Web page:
Defining generations or marketing communications needs careful consideration

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Filipino workplace

Experience in marketing professional services and some lines of products for thirty years has left me with a handful of life lessons that I wish I had known in the beginning. One is about communicating to the “generations.”

When I started, there were few opportunities to study marketing in Ontario. The topic was buried in business courses or in publications “snail-mailed” from the USA. What I knew about generations was what I learned studying the social sciences in university. Back then, I do recall that a generation was given a 33-year period, now it is said to be 25 to 30 and can be as few as two or as many as 5 in 100 years. How could I have known?

What I do know is that in North America (Canada and the USA) and a handful of EU countries, marketers embrace the packaging of generations as (from oldest to youngest ending at Z) Traditional, Baby Boomers, Generation X, Generation Y (Millennials), and Z. And now the leading handle for those following Z is “Alpha” (born after 2010).

Reality Check

When a marketer is building personas around their target generations, the packaging in Canada and the USA works well, because the generations are conditioned on how to behave and what to value through all kinds of sources from movies, television series, fashion, learning centres, lifestyle businesses and so much more, including marketers working for the transnationals. But what about people in other countries who immigrate to Canada and The Golden Horseshoe in Ontario? What are their values and life markers? Can they be shared, and are they? The answer is yes with people from the same regions. With people born in Canada and the USA – maybe. The periods of their generations defined by values and major life experience markers in their homelands transcend generational periods marketers use in lockstep in Canada and the USA.

When I judge marketing competitions at universities and colleges in Ontario, I am reminded by every team that their teachers, textbooks, and peers have unanimously bought into contemporary Canadian and USA generational marketing theory and practice. No-one who I have encountered on a project is considering the life experiences and values of the complex “transgenerations” that now comprise Southern Ontario. Marketers tend to package audiences as male/female, Boomer, Gen X, Millennial, and Z based on age.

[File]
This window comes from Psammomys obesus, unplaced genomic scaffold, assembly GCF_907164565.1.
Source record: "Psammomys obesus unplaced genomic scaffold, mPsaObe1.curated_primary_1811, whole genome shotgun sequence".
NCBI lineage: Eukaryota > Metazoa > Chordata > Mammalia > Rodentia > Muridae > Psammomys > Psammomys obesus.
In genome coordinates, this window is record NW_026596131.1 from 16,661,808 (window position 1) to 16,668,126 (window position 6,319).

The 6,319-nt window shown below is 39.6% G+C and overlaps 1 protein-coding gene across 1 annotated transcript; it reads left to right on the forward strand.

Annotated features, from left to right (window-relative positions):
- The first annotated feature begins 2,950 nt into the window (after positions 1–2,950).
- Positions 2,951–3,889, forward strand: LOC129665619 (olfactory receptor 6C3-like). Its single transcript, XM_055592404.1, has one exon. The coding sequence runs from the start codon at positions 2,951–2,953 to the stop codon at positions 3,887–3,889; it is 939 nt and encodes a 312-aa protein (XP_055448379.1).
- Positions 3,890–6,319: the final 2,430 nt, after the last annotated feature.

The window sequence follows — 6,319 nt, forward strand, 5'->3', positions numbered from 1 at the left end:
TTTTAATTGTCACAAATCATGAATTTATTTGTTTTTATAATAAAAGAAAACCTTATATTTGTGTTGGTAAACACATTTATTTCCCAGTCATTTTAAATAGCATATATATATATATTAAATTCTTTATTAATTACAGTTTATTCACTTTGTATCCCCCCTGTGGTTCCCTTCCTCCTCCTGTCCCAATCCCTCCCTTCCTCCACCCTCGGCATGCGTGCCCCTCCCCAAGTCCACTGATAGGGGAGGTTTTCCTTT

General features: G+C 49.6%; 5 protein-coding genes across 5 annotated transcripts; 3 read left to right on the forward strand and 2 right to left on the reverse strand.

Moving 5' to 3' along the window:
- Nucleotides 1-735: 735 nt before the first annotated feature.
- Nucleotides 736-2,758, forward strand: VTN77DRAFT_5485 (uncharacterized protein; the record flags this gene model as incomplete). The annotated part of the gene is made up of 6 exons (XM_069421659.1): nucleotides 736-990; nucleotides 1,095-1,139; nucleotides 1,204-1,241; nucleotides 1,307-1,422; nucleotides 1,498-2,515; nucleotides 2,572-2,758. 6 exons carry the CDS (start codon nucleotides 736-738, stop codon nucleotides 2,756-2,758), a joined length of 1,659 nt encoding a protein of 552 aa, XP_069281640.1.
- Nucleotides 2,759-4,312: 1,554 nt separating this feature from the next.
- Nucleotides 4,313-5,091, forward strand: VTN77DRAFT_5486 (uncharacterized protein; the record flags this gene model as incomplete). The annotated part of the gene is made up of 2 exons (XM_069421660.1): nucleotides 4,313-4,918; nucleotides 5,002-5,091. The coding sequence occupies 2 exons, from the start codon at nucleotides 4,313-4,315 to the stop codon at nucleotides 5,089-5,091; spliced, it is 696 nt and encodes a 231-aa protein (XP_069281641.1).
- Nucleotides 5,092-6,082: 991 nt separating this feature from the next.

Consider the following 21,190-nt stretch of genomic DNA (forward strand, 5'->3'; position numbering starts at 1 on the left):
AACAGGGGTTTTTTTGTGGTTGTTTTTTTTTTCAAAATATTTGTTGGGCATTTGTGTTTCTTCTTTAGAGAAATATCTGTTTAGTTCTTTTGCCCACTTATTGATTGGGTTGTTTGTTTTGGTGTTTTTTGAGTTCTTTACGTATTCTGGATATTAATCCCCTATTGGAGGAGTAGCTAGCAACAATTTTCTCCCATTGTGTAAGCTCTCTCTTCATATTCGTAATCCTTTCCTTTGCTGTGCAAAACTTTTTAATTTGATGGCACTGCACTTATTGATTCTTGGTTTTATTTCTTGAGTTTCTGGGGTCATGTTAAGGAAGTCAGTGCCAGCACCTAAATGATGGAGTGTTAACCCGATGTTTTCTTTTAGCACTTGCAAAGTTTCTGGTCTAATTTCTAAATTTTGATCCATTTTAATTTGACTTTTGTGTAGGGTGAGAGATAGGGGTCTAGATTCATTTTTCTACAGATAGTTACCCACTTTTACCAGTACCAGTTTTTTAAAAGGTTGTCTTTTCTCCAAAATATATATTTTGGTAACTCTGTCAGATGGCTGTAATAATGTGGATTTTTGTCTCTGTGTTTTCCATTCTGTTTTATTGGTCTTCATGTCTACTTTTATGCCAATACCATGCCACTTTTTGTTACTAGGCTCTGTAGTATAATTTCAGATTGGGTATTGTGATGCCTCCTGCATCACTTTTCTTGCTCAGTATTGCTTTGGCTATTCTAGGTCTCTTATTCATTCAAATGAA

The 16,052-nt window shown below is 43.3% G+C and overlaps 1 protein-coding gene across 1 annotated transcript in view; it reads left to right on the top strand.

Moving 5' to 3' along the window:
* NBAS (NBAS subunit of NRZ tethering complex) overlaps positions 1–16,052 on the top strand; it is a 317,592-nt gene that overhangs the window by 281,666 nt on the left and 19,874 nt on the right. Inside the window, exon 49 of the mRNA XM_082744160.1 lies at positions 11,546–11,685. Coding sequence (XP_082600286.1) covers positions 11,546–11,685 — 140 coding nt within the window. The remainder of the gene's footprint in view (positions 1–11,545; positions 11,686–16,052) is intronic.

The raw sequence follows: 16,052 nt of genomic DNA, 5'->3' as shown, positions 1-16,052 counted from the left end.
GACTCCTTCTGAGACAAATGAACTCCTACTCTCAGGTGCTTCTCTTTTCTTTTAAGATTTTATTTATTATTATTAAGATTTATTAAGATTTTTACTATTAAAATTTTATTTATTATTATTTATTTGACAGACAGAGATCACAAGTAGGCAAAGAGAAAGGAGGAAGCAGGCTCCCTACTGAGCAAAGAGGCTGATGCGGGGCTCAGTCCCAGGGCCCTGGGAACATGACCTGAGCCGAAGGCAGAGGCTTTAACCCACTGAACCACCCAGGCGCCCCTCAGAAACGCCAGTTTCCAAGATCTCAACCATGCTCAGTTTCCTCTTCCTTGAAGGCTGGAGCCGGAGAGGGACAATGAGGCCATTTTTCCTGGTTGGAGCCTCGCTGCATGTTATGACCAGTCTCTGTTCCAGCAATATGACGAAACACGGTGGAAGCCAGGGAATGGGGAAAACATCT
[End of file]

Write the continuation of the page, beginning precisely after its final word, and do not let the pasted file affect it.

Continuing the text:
I first became aware that the North American generational packaging that I have held dearly and advocated since around 2010 was faulty when completing a marketing assignment in Tanzania. That country has no Boomer generation as we know it. When you check and compare population age gender periods over decades, there are no bubbles moving through the pyramid as there are in Canada and the USA. That country did not experience a wave of soldiers returning from campaigns in Europe and the Pacific and the baby boom that followed. Gens X and Y seem to be integrated as birth rates are high and parents/partners tend to have children for longer periods than in North America. I was trying to create personas of generations that did not exist. A generation might be closer to the 33 years I recall from university.

In February 2022 I was completing a marketing assignment in the Philippines and was shocked to learn that there seems to be two major generations in the workforce defined by politics and technology. Wow! I can see gens Z, Y and X and seniors, but they behave differently and cannot be personified in the same way we do in Canada and the USA.

Lessons Being Learned

I will no longer blindly apply the generational packaging we have in Canada and the USA. I will research the geographic area, demographics and cultures of the customers/shoppers being targeted for a client’s integrated marketing communications campaign and think about what I find before defining the persona of the people we wish to contact. I have become aware that I will find touch points that customers value and life experiences to connect with that are not taught in school and generational theory for marketers.

Picture of Grant Lee, CPM

Grant Lee, CPM

Marketing Strategies and Tactics